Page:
Where Is He on Your List?
Read Matthew 8:14-34
Jesus causes quite a stir as He travels the region bringing deliverance, healing and peace. He has healed the sick, delivered the demon-possessed, and calmed the storm, all with the authority of Heaven behind Him, and the pull of the Cross before Him. He has shown power and strength, as well as tenderness and compassion. Which is why I had trouble with a couple of verses in today’s reading.
Then another of His disciples said to Him, “Lord, let me first go and bury my father.” But Jesus said to him, “Follow Me, and let the dead bury their own dead. Matthew 8:21, 22
This verse hits close to home for me because within the last few years, I have lost both of my parents to cancer. So I have to tell you, this verse disturbed me. But maybe not for the reason you're thinking.
On the surface, Jesus' statement could sound blunt and unfeeling – maybe even a little impatient. But it wasn’t Jesus’ words in this passage that bothered me. It was my own fuzzy comprehension of them. You see, it’s impossible for anything I may or may not read to undermine Who I know Jesus to be. Why? Because I have something that uncertain passages and cloudy-glass thinking can’t shake. I have experience.
I know Jesus is loving. I felt His Arms around me at my father's funeral. I know He is compassionate. He collected my tears, every one of them, as I said goodbye to my mother. And I know He is caring. I have felt His strength surround me many times when mine has faltered... as the memories return unexpectedly. I know Jesus is all of these things and so much more because I have experienced them. I know Him. And nothing can take that away from me.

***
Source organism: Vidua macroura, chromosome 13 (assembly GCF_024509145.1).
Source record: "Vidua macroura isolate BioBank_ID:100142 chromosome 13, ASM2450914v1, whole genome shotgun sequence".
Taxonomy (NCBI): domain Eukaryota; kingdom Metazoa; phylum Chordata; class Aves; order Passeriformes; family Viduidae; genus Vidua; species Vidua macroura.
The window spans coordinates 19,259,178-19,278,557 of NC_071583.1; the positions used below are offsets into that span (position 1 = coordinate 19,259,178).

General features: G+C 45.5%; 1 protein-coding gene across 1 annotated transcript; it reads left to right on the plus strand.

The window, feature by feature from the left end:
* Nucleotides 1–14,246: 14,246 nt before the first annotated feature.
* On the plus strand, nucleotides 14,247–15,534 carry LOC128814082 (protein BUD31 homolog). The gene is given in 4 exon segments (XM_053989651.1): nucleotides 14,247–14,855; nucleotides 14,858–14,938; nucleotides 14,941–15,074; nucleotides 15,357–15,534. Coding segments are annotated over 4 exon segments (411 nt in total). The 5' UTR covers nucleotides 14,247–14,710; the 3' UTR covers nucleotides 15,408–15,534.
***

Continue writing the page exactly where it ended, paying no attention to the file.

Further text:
So, it’s when I come to a passage like this one that I’m stopped cold in my tracks. I know Jesus is infinitely loving, even though His words, on the surface, sound otherwise. What did Jesus mean with His curt reply to the disciple who wanted to go and bury his father? I just had to know. I hope you don't mind, but I thought I’d take you on my discovery journey as well. And what I found may surprise you...
Bible scholars agree that this disciple’s situation was not as readers today automatically assume. There were no flowers wilting, no mourners calling, no funeral procession growing impatient, waiting for the devoted son to complete it. In fact, scholars believe there wasn’t even a corpse.
You see, it was custom at that time for the oldest son to assume the care and responsibility for his father until his death. So, this period of time could've been relatively short, or if the father was blessed with good health, it could've lasted a very long time. But maybe Jesus knew something about this situation that we don't.
Knowing this disciple's heart (as I’m sure He did), Jesus very possibly saw this request for what it really was... a stalling tactic. An “I'll wait and see how popular this guy gets before I give up too much” excuse. Of course, as I said, only Jesus truly knew his heart. But from my compassionate Jesus' strong words, I believe this disciple heard exactly what he needed to hear.
And that brings me back to you and me. I believe the message to us is one of priorities. What are ours? Where does God fit into our life's “to do” list? Is He just a part taking up a little space? Does he fall in line somewhere between “having a family” and “making a living”… on a good day?
Jesus can never be just a part of my life, filling just a place in my heart. It's all or nothing. He's either number one or He's not on the list. His position in my life is not variable, and should never be shuffled around as my circumstances dictate.
Life changes. God does not. And the sooner we learn that, the better off the rest of our life will be.
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